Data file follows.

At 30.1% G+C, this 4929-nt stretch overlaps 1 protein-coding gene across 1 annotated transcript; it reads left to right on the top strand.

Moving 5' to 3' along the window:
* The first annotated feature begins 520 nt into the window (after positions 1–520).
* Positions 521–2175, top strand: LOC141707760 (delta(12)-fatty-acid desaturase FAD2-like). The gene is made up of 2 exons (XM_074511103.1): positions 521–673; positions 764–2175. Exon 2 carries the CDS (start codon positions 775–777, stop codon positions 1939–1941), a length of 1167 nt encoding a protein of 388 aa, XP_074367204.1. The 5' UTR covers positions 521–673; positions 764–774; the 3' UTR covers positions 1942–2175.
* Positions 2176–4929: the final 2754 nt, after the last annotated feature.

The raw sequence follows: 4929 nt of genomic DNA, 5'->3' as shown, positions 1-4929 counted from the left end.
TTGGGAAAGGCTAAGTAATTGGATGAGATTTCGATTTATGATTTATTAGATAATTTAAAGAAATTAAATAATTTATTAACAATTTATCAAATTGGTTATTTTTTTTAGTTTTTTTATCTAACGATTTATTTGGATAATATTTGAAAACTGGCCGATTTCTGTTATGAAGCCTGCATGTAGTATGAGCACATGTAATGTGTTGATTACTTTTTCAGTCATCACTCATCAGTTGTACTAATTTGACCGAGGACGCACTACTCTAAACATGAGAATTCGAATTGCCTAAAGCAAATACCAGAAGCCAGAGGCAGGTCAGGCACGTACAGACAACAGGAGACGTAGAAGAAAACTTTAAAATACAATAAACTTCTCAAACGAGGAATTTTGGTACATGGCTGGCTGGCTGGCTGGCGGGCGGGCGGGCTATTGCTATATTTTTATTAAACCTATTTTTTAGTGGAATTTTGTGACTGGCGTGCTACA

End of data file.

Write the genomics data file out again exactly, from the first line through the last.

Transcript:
At 30.1% G+C, this 4929-nt stretch overlaps 1 protein-coding gene across 1 annotated transcript; it reads left to right on the top strand.

Moving 5' to 3' along the window:
* The first annotated feature begins 520 nt into the window (after positions 1–520).
* Positions 521–2175, top strand: LOC141707760 (delta(12)-fatty-acid desaturase FAD2-like). The gene is made up of 2 exons (XM_074511103.1): positions 521–673; positions 764–2175. Exon 2 carries the CDS (start codon positions 775–777, stop codon positions 1939–1941), a length of 1167 nt encoding a protein of 388 aa, XP_074367204.1. The 5' UTR covers positions 521–673; positions 764–774; the 3' UTR covers positions 1942–2175.
* Positions 2176–4929: the final 2754 nt, after the last annotated feature.

The raw sequence follows: 4929 nt of genomic DNA, 5'->3' as shown, positions 1-4929 counted from the left end.
TTGGGAAAGGCTAAGTAATTGGATGAGATTTCGATTTATGATTTATTAGATAATTTAAAGAAATTAAATAATTTATTAACAATTTATCAAATTGGTTATTTTTTTTAGTTTTTTTATCTAACGATTTATTTGGATAATATTTGAAAACTGGCCGATTTCTGTTATGAAGCCTGCATGTAGTATGAGCACATGTAATGTGTTGATTACTTTTTCAGTCATCACTCATCAGTTGTACTAATTTGACCGAGGACGCACTACTCTAAACATGAGAATTCGAATTGCCTAAAGCAAATACCAGAAGCCAGAGGCAGGTCAGGCACGTACAGACAACAGGAGACGTAGAAGAAAACTTTAAAATACAATAAACTTCTCAAACGAGGAATTTTGGTACATGGCTGGCTGGCTGGCTGGCGGGCGGGCGGGCTATTGCTATATTTTTATTAAACCTATTTTTTAGTGGAATTTTGTGACTGGCGTGCTACA